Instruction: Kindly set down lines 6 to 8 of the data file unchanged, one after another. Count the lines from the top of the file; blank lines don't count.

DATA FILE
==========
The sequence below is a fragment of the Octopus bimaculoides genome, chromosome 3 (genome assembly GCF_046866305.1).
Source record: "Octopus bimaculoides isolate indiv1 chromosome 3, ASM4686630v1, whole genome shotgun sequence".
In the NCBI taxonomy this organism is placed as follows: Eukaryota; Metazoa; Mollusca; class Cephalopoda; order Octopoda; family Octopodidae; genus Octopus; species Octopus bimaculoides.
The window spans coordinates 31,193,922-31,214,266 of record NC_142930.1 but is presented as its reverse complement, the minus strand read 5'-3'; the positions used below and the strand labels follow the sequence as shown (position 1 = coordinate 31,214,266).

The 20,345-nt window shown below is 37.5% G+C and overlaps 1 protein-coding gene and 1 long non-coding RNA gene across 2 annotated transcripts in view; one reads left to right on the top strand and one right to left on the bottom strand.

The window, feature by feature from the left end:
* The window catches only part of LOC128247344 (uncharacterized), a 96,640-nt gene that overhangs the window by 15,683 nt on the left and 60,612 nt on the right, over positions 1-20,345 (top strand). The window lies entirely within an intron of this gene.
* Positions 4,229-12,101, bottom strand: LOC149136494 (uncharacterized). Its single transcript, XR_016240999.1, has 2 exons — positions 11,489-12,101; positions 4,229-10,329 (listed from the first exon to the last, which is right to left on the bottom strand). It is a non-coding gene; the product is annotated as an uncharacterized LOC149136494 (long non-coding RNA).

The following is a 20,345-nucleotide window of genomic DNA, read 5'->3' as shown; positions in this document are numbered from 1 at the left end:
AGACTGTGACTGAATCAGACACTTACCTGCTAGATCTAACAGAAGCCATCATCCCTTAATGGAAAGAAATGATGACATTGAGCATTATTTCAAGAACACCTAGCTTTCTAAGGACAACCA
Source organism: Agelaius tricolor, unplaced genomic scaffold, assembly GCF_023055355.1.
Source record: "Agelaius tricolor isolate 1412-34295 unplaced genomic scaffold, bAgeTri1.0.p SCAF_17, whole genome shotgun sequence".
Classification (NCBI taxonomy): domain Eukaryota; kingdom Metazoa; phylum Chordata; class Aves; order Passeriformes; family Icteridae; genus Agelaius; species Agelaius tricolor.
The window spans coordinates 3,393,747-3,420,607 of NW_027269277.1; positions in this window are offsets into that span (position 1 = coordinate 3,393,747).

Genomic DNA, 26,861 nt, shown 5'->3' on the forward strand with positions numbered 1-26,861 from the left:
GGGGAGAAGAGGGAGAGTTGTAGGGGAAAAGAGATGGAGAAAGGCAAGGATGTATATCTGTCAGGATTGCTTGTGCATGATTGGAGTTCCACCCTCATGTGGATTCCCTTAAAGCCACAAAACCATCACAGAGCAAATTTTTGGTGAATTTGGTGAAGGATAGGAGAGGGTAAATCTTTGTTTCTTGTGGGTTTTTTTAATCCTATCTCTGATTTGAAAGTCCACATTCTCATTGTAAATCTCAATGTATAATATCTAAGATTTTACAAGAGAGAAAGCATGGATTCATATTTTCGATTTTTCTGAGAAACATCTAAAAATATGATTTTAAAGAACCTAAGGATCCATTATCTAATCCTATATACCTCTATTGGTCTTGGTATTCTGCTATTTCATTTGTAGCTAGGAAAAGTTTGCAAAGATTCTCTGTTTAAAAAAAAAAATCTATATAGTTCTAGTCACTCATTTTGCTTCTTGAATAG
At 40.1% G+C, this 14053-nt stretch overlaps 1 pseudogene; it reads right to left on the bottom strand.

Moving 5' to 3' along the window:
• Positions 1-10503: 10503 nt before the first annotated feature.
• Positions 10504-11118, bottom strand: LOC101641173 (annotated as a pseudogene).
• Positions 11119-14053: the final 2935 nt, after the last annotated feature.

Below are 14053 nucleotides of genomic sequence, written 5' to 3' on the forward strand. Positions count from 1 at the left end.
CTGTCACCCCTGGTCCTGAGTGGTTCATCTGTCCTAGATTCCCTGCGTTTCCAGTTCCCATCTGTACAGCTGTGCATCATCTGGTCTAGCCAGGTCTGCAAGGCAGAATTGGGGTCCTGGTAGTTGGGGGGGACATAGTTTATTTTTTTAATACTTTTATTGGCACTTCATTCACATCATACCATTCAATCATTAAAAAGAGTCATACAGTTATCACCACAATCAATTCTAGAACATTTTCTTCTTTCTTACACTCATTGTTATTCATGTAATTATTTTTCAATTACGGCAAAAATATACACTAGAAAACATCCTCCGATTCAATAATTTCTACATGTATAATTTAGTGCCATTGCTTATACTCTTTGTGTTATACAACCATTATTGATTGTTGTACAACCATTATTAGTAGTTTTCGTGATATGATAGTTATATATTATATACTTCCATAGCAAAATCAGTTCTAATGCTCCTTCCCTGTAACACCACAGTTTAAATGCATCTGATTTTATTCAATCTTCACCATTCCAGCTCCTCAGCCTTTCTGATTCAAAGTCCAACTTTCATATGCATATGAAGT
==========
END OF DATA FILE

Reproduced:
The window, feature by feature from the left end:
* The window catches only part of LOC128247344 (uncharacterized), a 96,640-nt gene that overhangs the window by 15,683 nt on the left and 60,612 nt on the right, over positions 1-20,345 (top strand). The window lies entirely within an intron of this gene.
* Positions 4,229-12,101, bottom strand: LOC149136494 (uncharacterized). Its single transcript, XR_016240999.1, has 2 exons — positions 11,489-12,101; positions 4,229-10,329 (listed from the first exon to the last, which is right to left on the bottom strand). It is a non-coding gene; the product is annotated as an uncharacterized LOC149136494 (long non-coding RNA).